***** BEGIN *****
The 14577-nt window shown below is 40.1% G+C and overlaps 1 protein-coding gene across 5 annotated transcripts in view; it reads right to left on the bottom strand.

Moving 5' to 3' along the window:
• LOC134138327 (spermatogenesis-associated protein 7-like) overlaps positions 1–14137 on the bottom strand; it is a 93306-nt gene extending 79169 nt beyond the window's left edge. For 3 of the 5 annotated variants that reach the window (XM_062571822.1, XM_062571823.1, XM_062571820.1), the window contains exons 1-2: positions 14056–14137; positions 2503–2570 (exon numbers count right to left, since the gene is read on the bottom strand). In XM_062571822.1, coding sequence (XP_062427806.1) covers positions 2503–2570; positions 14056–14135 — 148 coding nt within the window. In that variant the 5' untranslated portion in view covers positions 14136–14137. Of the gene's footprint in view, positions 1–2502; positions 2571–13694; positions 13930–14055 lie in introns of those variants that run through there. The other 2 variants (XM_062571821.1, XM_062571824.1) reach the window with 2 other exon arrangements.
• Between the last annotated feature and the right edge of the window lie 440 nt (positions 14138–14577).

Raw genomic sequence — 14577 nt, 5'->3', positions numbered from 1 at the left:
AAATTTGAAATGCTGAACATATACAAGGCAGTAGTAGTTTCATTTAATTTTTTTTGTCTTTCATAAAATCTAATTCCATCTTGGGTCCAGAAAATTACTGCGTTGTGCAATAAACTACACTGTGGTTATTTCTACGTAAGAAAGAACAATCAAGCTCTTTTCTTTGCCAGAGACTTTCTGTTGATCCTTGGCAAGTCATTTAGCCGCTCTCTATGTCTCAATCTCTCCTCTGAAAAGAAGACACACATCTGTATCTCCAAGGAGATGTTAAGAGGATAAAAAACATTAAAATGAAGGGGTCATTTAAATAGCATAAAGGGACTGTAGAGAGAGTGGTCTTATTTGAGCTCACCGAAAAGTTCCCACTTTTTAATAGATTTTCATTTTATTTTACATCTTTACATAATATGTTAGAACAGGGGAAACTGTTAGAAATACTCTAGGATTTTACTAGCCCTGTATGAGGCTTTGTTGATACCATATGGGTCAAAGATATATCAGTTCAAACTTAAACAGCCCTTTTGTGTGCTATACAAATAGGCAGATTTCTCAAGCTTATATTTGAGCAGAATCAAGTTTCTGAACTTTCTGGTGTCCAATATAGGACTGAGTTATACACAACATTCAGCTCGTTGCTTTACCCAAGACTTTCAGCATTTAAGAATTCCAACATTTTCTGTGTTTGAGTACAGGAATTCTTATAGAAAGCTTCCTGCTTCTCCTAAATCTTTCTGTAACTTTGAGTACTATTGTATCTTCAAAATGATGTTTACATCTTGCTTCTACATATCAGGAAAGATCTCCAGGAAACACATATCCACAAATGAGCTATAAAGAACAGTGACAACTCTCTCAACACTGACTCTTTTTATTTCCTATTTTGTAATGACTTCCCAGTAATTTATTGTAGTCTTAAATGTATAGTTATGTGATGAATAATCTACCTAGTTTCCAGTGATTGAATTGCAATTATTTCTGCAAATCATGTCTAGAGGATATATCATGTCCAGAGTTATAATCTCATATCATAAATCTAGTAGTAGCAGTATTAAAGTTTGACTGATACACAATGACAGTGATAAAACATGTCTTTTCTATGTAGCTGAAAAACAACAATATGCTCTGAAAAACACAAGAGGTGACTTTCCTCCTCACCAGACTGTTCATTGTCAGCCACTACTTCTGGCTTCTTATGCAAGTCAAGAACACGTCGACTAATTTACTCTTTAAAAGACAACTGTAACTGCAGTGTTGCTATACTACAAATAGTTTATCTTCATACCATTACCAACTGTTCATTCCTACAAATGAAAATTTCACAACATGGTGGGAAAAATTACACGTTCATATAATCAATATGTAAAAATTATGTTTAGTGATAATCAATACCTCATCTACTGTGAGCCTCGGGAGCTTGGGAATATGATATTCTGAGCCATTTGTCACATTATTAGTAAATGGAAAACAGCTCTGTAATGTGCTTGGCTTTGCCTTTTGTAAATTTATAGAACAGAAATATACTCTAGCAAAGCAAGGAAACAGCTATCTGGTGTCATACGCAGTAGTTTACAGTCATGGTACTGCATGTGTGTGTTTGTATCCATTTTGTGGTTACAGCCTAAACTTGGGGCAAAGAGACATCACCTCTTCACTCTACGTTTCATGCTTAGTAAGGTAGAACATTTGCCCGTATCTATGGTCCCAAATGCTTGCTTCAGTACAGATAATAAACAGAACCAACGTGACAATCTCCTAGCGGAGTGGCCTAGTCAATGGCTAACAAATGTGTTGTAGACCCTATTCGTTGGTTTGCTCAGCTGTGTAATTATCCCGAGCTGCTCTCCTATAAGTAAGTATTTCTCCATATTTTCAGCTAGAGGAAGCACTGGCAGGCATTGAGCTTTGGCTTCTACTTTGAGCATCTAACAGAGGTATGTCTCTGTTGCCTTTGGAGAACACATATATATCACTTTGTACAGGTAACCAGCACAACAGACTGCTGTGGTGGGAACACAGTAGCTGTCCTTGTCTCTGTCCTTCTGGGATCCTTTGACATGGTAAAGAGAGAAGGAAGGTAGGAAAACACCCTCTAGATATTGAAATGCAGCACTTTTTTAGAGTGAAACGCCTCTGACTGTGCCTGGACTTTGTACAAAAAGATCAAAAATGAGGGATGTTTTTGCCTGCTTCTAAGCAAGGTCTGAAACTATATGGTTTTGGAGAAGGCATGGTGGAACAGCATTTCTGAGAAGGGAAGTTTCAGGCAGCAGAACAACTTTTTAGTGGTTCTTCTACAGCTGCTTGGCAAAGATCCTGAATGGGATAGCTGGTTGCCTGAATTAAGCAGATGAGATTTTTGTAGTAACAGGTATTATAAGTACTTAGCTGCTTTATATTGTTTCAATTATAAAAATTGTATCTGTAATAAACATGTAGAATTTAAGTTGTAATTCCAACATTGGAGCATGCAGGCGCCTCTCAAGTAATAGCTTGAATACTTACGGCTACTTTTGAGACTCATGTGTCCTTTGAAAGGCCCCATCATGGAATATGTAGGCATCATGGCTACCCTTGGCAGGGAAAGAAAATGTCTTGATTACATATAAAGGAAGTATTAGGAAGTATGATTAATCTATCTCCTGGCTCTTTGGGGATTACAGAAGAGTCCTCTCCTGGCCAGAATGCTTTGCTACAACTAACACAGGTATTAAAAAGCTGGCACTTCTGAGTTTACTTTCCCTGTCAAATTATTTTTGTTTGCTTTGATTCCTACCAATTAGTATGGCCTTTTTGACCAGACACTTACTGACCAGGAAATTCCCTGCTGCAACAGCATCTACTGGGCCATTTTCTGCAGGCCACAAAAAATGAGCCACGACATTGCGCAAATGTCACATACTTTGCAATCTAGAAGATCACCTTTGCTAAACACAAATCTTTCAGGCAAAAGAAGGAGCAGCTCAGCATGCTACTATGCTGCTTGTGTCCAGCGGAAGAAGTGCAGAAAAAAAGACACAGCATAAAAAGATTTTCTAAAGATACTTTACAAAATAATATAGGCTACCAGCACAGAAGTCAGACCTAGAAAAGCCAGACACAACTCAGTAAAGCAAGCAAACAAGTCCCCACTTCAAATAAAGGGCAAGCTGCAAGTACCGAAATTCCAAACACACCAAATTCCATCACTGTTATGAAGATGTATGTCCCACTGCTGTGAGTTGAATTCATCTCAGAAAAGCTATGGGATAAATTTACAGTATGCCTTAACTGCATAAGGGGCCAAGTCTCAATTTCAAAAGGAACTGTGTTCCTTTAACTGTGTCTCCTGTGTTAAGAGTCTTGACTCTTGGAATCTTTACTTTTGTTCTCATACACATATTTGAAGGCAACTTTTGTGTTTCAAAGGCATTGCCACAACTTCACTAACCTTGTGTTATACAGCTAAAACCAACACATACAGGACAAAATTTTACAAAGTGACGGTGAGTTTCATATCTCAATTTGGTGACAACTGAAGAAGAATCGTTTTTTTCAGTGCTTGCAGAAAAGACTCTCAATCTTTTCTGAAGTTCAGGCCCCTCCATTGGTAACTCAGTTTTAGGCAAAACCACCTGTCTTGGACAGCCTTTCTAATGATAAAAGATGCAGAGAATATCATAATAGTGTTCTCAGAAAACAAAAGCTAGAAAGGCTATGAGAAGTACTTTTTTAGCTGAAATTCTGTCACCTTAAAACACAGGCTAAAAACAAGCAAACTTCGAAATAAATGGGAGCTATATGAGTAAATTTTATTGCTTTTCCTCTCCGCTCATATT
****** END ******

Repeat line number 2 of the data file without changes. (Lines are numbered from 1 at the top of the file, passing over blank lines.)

Moving 5' to 3' along the window: